Ravens shocked, accepting of Billick's firing

OWINGS MILLS -- One day after the Baltimore Ravens concluded a dismal season, players arrived at the training complex Monday to clean out their lockers only to learn that coach Brian Billick had unexpectedly been fired. Reaction in the locker room ranged from shock and surprise to a grudging acceptance.

The players realized something had to change dramatically after the team finished last in the AFC North one year removed from a division title and a franchise-record 13-3 campaign.

"Yes, it was shocking, but the organization had to make a decision," wide receiver Derrick Mason said. "As a player, you start to question some things, and some people might have been questioning his ability. It's not for me to agree or disagree. As a player, you move with the ship when the ship is going."

So, Billick took the fall after nine years, an 85-67 all-time record that includes a Super Bowl XXXV victory, following a 5-11 season that's one win shy of tying the worst record in franchise history.

What seemed to doom Billick more than anything was the perception that he had lost the players and his message had grown stale.

"After nine years in one place, it does get a little tiring and the message does get a little repetitive," said offensive tackle Jonathan Ogden, the team's inaugural draft pick. "In the end, this organization needed a change. We need to move forward and try to go in a different direction. It's just the unfortunate nature of this business. Either produce or you're not going to be here."

Added center Mike Flynn: "Brian has always been good to me. I wish him well. I can't speak for other players. I think even Brian said you can talk on deaf ears after a while. Maybe it was time. We didn't have a good year. Whenever you have these kind of years and you come in with expectations, you need to perform well. Usually, it starts with the coach. The coach will take a lot of the blame, and sometimes he'll take credit when he doesn't deserve as much."

Not every player wanted to talk about the firing as running back Willis McGahee and linebacker Bart Scott declined to comment.

Nose guard Kelly Gregg praised Billick, adding that he thought that if anyone could get the team out of its rut it was him.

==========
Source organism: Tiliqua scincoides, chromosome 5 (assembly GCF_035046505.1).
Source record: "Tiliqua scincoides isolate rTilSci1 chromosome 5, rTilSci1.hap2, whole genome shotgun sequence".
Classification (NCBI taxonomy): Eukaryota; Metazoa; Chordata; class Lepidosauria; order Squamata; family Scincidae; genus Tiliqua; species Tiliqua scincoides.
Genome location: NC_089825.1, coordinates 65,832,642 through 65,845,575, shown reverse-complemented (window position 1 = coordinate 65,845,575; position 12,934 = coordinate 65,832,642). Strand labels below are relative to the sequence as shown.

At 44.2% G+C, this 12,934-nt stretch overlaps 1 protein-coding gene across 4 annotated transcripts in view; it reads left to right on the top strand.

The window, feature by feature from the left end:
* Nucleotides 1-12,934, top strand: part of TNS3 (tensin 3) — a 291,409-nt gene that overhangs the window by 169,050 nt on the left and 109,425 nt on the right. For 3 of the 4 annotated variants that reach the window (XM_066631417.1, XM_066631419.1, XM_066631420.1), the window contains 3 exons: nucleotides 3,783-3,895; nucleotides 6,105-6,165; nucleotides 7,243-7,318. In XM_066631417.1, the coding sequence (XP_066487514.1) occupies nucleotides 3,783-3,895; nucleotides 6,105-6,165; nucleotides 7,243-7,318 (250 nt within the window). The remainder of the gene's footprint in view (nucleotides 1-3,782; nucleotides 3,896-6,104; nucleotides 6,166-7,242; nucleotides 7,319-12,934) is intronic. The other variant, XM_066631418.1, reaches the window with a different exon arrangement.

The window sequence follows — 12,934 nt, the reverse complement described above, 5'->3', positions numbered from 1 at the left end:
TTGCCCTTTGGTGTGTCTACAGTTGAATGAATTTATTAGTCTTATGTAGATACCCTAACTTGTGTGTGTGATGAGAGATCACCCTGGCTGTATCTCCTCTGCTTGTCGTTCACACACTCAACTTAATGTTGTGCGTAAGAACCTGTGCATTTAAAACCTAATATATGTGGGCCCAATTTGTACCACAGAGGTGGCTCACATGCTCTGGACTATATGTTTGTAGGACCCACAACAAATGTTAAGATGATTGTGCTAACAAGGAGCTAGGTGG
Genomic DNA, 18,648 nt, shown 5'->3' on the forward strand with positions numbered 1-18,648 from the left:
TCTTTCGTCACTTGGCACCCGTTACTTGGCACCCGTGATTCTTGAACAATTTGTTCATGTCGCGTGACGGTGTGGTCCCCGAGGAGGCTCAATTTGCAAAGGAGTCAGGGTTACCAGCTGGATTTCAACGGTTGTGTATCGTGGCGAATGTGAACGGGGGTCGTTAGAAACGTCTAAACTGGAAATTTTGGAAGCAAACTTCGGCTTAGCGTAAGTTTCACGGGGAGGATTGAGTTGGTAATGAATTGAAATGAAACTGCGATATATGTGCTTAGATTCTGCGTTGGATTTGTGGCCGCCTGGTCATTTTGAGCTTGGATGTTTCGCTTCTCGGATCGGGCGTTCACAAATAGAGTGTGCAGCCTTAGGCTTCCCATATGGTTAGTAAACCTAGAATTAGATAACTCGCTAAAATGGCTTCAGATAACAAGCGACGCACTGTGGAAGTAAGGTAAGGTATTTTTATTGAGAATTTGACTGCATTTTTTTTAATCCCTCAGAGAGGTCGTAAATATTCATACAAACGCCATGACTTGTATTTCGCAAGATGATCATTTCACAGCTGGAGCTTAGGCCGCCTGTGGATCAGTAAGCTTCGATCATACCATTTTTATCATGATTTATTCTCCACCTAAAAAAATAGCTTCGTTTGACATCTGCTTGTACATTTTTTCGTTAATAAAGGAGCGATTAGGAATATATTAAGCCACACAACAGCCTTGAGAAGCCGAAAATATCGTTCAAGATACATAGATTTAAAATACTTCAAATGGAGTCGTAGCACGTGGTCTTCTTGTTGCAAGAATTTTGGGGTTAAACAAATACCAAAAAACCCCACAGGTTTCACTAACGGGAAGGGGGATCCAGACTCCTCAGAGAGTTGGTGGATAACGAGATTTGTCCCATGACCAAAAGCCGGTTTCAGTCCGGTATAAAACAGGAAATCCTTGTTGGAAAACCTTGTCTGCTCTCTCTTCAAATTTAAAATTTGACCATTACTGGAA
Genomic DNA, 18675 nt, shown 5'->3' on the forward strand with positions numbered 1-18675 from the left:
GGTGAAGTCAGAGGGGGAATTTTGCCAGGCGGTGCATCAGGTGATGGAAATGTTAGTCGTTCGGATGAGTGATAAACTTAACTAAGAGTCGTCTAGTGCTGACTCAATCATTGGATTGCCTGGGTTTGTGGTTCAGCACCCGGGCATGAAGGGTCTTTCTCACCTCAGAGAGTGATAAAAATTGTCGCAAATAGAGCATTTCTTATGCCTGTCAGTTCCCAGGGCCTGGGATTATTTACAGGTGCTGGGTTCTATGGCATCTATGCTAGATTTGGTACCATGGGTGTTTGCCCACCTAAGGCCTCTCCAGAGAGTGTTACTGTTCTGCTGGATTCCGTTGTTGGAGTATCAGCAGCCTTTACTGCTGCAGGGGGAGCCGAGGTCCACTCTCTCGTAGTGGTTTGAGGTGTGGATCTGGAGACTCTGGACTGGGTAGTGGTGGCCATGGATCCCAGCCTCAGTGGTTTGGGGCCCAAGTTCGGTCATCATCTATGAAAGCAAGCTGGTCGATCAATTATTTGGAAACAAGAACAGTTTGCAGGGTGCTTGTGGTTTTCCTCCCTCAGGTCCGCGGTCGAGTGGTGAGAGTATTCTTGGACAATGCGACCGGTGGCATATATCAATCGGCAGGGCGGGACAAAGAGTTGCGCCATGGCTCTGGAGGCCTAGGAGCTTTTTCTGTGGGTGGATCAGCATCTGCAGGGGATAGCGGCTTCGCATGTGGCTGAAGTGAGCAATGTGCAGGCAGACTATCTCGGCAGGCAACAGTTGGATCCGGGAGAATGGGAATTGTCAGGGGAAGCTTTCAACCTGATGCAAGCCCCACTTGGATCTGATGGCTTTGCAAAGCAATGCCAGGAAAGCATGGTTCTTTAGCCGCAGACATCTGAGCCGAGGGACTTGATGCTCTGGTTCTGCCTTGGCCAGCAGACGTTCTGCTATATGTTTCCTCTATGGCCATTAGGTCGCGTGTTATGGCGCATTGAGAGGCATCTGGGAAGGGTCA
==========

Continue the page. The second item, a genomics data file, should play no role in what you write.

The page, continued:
That wasn't the case, though.

"Coach Billick never made a tackle," Gregg said. "Players got to take some blame, too."

That isn't how the NFL typically works, though. The head coach is ultimately held accountable, as Billick was Monday despite a string of injuries to key players, poor quarterback play and dropping to worst in the league in turnover ratio.

"This is the reality of the business," cornerback Samari Rolle said. "At one point or another, everybody will be fired one day. This is the first time I have been on a team where everybody was let go. It's a very humbling day for everybody. For all the defensive coaches, the guys who we are very close to, it's a very sad day."

The bottom line in the NFL is the record. In Billick's case, it was regarded as inadequate. So, team owner Steve Bisciotti decided to reverse course and fire him after an earlier vote of confidence that eventually wound up meaning nothing.

"I'm neither agreeing or disagreeing with the decision, but sometimes change is necessary," kicker Matt Stover said. "Our leaders on this ball club felt like this was the way to go. I'm going to trust that, and I'm going to move forward with that. I wish the best to Brian and his family, I love that guy.

"We had an unsuccessful year this year, a record of 5-11 just doesn't get it done. You can't go 5-11 in this league. When you do, change can happen and it did."

Stover insisted that Billick hadn't lost his support despite the decline of the team competitively as the Ravens only won one division game.

"He didn't lose me, and that's all I can speak for," Stover said. "I had his back, and I would've still had his back if he was the coach here. I appreciate Brian. Anybody who can treat a man like a man in this league, I respect always."

When Rolle was asked a similar question about Billick's leadership, he replied: "I am going to be respectful of coach Billick. That's not my job to speak out of line. It's his day, so I'm just going to be respectful of him."

Meanwhile, Ogden was already pondering retirement prior to Billick's departure. Now that the coaching situation is undetermined, he'll take some time before formulating his career plans.

"New system, new coach, it's a double-edged sword," Ogden said. "Some things we need to change about the offense. I have no idea what we're going to do. I will definitely wait and see and talk to whoever the new coach is and go from there."

Outside linebacker Terrell Suggs was noncommittal on what he anticipated regarding his personal future.

Scheduled to become an unrestricted free agent in March, the former Pro Bowl pass rusher's agent has been trying to negotiate a contract extension since April. Suggs could also be retained with the franchise tag.

"I think it's still too early," Suggs said. "I've always said and believe in my heart that I'm a Raven. I love the city of Baltimore. On the front office side, we're affected by the decisions and moves they make, on whether they see me as a Raven."

Aaron Wilson covers the Baltimore Ravens for the Carroll County Times and the Annapolis Capital.

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